The Canadian Securities Administrators are proposing to introduce a new national instrument to repeal and replace Multilateral Instrument 52-109 – Certification of Disclosure in Issuer’s Annual and Interim Filings (MI 52-109). If the national instrument comes into force, issuers will be required to have their CEOs and CFOs certify that they have evaluated the effectiveness of the issuer’s internal control over financial reporting (ICFR) and caused the issuer to disclose in its MD&A their conclusions about the effectiveness of ICFR. The objective of these control certification requirements is to improve the quality, reliability and transparency of financial reporting. This requirement once enacted will apply to all reporting issuers, other than investment funds, in all provinces and territories of Canada. It is proposed that the requirements should apply in respect of financial years ending on or after June 30, 2008.

On March 20, 2007, the CSA published Proposed National Instrument 52-109 – Certification of Disclosure in Issuer’s Annual and Interim Filings. The key features of the Proposed National Instrument are: 

reporting issuers will not be required to obtain from their external auditors an internal control audit opinion concerning management’s assessment of the effectiveness of ICFR. This represents a divergence from U.S. requirements and a previous proposal of the CSA, and will reduce the costs faced by issuers; 

the Proposed National Instrument will be adopted by all provinces and territories. British Columbia is not a party to existing MI 52-109; 

in addition to the current certification requirements, the CEO and CFO of an issuer must certify that: 

  • they have evaluated, or caused to be evaluated, the effectiveness of the issuer’s ICFR at its financial year-end; 
  • the issuer has disclosed in its MD&A the CEO’s and CFO’s conclusions about the effectiveness of the ICFR and the process of evaluation; 
  • the issuer has disclosed in its MD&A any “reportable deficiency” relating to its ICFR and included a description of such deficiency, the remediation plan for such deficiency and the anticipated completion date of such plan; 
  • they have reported to the issuer’s auditors and board of directors or audit committee any fraud involving management or employees who have a significant role in ICFR;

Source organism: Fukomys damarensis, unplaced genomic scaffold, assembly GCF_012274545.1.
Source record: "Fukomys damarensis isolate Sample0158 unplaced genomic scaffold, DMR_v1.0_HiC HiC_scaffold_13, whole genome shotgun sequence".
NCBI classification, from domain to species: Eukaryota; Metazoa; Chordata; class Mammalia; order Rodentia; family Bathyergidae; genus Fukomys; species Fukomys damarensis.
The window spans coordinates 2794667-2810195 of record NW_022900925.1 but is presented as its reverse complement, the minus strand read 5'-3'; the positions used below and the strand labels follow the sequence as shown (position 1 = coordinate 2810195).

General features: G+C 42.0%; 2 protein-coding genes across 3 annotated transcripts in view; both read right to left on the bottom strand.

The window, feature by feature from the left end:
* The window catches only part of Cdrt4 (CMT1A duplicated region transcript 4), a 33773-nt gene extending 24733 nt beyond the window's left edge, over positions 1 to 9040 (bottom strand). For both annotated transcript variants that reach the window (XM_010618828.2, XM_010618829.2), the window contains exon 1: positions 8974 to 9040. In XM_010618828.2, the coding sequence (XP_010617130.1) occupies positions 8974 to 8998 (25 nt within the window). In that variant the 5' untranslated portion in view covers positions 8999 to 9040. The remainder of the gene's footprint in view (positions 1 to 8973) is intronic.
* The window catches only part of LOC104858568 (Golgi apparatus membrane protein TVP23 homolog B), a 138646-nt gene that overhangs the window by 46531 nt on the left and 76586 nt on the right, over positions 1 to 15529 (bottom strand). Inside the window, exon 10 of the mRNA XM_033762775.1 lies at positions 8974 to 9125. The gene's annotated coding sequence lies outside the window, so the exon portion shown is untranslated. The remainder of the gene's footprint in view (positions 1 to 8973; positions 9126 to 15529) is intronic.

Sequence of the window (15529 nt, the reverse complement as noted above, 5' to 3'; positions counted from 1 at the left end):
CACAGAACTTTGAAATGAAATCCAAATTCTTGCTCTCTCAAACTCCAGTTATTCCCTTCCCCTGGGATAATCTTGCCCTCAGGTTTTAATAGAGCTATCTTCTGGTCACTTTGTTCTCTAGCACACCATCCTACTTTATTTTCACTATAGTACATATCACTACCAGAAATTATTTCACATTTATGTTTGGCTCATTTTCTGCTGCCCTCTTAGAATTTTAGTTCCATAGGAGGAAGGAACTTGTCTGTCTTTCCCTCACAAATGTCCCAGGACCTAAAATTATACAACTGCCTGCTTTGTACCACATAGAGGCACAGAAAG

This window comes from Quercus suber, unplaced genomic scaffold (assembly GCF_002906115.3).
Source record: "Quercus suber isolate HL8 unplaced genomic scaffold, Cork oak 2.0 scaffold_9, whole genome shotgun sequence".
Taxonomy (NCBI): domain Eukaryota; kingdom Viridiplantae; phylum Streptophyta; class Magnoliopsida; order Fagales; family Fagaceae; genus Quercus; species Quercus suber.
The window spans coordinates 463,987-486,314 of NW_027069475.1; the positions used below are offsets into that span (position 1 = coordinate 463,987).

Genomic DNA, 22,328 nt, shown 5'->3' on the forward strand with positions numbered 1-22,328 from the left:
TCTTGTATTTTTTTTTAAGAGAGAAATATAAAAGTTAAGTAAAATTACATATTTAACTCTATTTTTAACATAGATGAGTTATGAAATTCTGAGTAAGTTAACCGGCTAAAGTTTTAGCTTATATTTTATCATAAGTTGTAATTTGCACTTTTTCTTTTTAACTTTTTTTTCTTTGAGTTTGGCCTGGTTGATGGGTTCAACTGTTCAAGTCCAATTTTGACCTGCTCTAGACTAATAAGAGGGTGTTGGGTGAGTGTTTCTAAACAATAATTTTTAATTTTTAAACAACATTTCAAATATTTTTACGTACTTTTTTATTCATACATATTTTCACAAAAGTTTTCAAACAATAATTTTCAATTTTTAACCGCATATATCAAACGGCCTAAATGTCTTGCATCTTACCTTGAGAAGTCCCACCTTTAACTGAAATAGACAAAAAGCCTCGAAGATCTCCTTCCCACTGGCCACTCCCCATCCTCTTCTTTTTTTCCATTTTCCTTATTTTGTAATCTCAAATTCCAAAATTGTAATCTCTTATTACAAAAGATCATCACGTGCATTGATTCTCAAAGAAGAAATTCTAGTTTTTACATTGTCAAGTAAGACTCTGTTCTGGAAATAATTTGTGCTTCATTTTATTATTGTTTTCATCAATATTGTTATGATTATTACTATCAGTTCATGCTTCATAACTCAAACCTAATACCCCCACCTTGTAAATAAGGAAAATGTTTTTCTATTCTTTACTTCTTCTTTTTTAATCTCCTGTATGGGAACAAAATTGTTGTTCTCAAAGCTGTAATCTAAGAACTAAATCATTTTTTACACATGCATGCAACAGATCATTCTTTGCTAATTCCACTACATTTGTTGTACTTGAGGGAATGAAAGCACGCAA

• “reportable deficiency” is defined to mean a deficiency or combination of deficiencies in the design or operation of one or more controls that would cause a reasonable person to doubt that the design or operation of ICFR provides reasonable assurance regarding the reliability of financial reporting or the preparation of financial statements for external purposes in accordance with the issuer’s generally accepted accounting principles;
  •  in addition to the requirement to certify as to management’s evaluation of ICFR, the Proposed National Instrument enhances the current requirements regarding certification of the design of internal controls which were introduced in respect of financial years ending on or after June 29, 2006. CEOs and CFOs will be required to certify that the issuer’s MD&A discloses any reportable deficiencies regarding ICFR design, the remediation plans for such deficiencies, the control framework used to design ICFR or, if no framework was used, a statement to that effect, and any limitations on the design. Venture issuers will be allowed accommodation regarding remediation plans, provided certain disclosures regarding the deficiency are made in an issuer’s MD&A; 
  • the Companion Policy to the Proposed National Instrument provides guidance to issuers regarding compliance with the new ICFR certification. Such guidance includes a list of available control frameworks to provide a useful reference when designing or evaluating the effectiveness of ICFR. The Companion Policy provides guidance on using a top-down, risk-based approach to ICFR certification.

The Proposed National Instrument and the Companion Policy are open for public comment until June 28, 2007.